# MATLAB: Using size on a data file, etc… Could someone explain what each step here does exactly

reference frames

info = importdata('......txt')[f_max,~]=size(info.data);%sample frequency of 120Hztime_step=1/120;t=(1:f_max)*time_step;

importdata() in some circumstances returns a struct that has a field named data that holds whatever importdata() decided was numeric data.
Caution: if you were to remove the other lines in the file, such as header lines, then even though the remaining lines would be the same numeric lines, importdata() might decide to return a plain numeric array instead of a struct with a data field. Because of this fundamental uncertainty, I recommend against using importdata()
Anyhow, after the importdata() call, info is a plain struct scalar struct array, and info.data is accessing the numeric part of what was read in. There is nothing magic about size(info.data) -- it is the same as size() of any variable.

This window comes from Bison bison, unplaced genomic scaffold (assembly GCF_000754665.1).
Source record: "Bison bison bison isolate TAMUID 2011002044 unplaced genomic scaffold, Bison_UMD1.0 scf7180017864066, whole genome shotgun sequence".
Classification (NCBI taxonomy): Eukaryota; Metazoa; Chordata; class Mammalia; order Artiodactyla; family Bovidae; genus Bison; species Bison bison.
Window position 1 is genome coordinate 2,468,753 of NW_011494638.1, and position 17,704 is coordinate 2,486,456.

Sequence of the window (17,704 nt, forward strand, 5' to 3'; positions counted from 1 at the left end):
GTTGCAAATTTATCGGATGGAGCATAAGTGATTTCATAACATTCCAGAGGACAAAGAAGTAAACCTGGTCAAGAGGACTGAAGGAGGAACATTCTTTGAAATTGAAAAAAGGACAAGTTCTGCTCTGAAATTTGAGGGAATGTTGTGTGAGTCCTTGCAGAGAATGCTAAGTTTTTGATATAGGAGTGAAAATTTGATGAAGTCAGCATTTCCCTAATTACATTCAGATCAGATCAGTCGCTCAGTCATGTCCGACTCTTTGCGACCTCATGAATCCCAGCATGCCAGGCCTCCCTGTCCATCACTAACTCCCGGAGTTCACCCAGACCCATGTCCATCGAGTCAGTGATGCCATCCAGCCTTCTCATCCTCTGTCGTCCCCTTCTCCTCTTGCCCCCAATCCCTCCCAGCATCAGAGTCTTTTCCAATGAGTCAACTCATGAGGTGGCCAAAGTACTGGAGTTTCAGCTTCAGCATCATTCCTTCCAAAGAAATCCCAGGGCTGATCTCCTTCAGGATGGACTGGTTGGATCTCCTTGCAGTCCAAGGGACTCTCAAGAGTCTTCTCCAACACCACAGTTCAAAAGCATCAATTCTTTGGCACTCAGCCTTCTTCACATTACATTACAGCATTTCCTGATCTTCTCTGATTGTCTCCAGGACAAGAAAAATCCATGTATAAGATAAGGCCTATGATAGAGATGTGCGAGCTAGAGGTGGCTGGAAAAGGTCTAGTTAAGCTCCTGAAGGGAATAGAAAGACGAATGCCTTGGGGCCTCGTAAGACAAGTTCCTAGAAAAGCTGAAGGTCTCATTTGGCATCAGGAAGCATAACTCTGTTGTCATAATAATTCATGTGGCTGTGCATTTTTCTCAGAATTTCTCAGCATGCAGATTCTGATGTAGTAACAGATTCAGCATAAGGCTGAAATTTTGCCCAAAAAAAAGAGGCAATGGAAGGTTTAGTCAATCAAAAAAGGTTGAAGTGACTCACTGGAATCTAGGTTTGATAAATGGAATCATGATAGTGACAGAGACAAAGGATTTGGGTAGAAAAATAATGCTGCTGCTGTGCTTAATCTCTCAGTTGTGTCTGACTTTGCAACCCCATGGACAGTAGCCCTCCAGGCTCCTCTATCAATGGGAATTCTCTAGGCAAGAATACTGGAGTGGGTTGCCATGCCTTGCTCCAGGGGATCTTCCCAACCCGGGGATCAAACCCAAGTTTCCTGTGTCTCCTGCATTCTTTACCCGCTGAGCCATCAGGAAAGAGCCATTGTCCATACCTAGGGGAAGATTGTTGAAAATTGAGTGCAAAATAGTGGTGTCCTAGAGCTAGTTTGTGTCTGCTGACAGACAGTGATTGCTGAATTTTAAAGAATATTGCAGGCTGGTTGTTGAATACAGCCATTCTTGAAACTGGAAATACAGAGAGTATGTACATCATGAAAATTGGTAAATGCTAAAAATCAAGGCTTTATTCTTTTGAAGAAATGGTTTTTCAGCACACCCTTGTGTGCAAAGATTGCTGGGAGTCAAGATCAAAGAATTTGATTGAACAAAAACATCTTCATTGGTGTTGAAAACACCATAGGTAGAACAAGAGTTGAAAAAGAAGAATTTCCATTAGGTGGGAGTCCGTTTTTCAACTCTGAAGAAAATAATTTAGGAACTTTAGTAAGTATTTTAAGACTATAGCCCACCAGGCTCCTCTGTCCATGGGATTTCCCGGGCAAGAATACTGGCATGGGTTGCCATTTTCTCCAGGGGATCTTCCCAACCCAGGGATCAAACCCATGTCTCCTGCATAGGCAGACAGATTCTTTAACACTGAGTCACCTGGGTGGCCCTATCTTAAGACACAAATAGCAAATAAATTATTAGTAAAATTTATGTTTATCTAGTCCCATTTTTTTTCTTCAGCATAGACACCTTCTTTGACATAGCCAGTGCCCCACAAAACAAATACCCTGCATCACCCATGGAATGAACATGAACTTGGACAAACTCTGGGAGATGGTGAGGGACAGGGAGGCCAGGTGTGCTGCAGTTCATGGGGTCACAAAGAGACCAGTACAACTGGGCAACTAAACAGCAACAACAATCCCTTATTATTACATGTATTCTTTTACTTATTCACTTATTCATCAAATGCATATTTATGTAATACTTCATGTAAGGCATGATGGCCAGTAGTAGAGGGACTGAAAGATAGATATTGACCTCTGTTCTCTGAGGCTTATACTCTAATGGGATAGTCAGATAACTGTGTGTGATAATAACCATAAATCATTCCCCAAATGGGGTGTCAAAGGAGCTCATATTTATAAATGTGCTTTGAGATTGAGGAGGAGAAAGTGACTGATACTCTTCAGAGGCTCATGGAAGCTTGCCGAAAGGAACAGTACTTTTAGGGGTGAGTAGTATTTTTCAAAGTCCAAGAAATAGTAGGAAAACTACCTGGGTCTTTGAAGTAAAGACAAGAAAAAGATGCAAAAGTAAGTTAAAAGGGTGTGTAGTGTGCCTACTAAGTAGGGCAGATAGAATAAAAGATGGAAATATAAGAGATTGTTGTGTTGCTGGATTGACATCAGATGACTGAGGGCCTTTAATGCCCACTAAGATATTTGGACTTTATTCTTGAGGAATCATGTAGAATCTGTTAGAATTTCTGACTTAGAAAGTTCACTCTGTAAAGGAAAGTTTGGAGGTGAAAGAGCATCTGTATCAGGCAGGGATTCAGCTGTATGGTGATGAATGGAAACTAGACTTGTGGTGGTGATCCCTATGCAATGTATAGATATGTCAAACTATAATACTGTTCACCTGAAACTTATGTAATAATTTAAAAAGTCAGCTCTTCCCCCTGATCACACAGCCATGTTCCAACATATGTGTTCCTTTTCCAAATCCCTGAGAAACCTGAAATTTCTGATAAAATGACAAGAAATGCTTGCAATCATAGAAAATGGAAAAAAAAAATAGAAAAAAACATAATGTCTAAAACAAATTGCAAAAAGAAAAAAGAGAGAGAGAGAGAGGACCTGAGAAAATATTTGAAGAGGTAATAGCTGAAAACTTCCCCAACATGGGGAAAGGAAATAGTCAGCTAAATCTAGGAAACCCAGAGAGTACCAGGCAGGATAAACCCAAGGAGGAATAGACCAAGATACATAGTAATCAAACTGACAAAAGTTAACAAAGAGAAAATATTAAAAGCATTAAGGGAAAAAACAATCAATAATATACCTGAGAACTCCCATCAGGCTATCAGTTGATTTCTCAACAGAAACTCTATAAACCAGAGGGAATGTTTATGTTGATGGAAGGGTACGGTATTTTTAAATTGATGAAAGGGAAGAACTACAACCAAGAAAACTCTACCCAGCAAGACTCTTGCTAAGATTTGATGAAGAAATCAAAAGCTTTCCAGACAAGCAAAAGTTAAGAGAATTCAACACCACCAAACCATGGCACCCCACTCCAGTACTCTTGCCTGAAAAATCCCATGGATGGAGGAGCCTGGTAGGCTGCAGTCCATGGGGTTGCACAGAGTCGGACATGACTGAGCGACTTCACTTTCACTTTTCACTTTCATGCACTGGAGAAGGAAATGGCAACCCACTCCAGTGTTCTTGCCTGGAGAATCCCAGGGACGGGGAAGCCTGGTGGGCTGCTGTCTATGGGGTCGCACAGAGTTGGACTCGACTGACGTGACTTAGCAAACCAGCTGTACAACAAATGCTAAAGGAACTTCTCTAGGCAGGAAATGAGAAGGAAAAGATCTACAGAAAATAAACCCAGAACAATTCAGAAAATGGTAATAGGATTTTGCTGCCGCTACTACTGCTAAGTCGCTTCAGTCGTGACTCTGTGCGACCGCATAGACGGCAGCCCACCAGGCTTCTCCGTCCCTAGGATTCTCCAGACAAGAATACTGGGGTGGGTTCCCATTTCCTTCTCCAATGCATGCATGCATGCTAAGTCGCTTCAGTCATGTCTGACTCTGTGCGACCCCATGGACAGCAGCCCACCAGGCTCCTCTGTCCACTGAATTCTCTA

The syntax used
[f_max,~]=size(info.data);
has the same effect as
f_max = size(info.data, 1);
which returns the number of rows the variable has. This is not generally true of size() for other dimensions. For example,
[~, f_max] = size(info.data)
is not equivalent to
f_max = size(info.data, 2)
in the case that info.data has 3 or more dimensions (which would not happen for importdata() though.)
The rest of the lines are creating a vector t in which each entry is the row number divided by 120, representing 120 Hz. Note that the first entry would be 1/120 . When dealing with time data, that is not necessarily wrong, but it would be more common for the time vector to be
t=(0:f_max-1)*time_step;
which is very similar except that the time starts from 0